Labour leadership: Andy Burnham urges Jeremy Corbyn voters to think again in last-minute plea

    'If we lose touch we’ll end up with two decades of the Tories'

    In an exclusive interview, Andy Burnham urges Jeremy Corbyn voters to think again in last-minute plea
    Tunisia fears its Arab Spring could be reversed as the new regime becomes as intolerant of dissent as its predecessor

    The Arab Spring reversed

    Tunisian protesters fear that a new law will whitewash corrupt businessmen and officials, but they are finding that the new regime is becoming as intolerant of dissent as its predecessor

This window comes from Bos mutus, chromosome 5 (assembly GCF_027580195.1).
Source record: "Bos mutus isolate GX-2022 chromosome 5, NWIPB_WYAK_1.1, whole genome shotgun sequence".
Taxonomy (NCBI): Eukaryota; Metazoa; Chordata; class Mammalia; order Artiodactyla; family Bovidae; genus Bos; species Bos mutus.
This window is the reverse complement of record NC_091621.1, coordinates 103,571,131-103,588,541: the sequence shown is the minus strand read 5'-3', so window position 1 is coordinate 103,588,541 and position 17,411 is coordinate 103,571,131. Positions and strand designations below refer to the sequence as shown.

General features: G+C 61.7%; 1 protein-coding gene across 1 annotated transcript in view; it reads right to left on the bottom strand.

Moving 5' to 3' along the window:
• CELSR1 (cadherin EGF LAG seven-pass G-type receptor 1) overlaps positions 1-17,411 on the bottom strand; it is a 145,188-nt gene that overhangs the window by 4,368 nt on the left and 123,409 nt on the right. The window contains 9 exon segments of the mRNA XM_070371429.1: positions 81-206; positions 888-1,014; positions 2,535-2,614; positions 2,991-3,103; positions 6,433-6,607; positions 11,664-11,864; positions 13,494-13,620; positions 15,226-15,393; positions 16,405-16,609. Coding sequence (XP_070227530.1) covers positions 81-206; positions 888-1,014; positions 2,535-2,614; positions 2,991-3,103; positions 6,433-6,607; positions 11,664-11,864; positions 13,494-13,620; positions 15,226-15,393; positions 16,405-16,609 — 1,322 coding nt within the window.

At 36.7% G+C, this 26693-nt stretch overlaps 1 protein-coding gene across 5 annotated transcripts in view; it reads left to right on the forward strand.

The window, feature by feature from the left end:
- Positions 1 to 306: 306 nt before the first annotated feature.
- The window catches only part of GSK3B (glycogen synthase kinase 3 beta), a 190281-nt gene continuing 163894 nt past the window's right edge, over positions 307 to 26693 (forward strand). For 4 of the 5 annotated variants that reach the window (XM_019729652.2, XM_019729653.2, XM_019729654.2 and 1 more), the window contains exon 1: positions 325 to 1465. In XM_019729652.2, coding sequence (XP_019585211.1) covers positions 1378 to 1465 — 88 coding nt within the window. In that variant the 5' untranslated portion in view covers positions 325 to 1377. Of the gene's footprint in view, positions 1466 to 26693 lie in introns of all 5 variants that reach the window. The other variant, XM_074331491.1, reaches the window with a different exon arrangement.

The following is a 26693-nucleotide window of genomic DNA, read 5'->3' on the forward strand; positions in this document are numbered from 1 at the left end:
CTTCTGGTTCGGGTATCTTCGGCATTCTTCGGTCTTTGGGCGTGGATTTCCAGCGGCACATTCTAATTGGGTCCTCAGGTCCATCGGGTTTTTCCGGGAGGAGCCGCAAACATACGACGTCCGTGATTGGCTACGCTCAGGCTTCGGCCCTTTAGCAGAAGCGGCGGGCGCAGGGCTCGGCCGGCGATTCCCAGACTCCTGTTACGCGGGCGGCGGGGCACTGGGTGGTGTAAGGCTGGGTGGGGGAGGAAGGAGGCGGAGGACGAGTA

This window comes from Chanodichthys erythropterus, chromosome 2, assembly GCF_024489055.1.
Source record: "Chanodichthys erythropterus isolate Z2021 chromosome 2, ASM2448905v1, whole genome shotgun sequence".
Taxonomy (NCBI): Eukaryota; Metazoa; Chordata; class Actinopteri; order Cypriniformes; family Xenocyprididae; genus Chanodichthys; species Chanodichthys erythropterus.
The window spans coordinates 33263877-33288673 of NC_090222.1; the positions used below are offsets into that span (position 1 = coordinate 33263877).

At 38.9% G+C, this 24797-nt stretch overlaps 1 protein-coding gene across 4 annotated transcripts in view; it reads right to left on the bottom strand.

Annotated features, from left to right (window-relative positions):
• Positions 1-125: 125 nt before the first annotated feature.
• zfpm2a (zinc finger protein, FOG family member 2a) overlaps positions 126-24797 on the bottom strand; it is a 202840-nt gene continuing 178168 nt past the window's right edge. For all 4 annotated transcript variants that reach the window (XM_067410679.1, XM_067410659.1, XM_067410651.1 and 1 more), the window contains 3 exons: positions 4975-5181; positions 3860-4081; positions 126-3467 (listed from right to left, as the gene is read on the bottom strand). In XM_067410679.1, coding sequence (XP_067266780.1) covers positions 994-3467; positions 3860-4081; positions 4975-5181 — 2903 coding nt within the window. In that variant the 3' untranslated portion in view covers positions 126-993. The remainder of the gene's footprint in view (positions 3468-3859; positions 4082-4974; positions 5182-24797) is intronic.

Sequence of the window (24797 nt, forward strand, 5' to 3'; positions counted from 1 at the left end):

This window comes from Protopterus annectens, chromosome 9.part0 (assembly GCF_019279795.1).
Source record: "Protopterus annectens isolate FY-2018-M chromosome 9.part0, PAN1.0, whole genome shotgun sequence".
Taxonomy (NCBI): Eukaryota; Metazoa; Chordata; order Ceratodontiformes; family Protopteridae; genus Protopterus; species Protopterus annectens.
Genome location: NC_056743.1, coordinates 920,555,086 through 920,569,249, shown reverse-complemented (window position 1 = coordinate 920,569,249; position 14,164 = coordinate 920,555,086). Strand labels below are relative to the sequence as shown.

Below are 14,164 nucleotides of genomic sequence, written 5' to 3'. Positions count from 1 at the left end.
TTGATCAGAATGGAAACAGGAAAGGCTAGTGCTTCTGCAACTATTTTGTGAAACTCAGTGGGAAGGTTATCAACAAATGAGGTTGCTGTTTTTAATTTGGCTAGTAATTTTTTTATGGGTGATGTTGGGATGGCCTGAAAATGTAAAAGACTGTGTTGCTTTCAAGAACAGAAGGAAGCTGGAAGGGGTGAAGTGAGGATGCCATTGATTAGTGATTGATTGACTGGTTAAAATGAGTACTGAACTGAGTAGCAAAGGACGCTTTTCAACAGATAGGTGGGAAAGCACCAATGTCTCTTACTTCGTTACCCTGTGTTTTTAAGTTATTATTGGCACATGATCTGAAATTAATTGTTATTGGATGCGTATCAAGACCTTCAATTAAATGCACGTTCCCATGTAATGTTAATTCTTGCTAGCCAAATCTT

King Arthur: Legendary figure was real and lived most of his life in Strathclyde, academic claims

    Academic claims King Arthur was real - and reveals where he lived

    Dr Andrew Breeze says the legendary figure did exist – but was a general, not a king
    Who is Oliver Bonas and how has he captured middle-class hearts?

    Who is Oliver Bonas?

    It's the first high-street store to pay its staff the living wage, and it saw out the recession in style
    Earth has 'lost more than half its trees' since humans first started cutting them down

    Axe-wielding Man fells half the world’s trees – leaving us just 422 each

    However, the number of trees may be eight times higher than previously thought
    60 years of Scalextric: Model cars are now stuffed with as much tech as real ones

    60 years of Scalextric

    Model cars are now stuffed with as much tech as real ones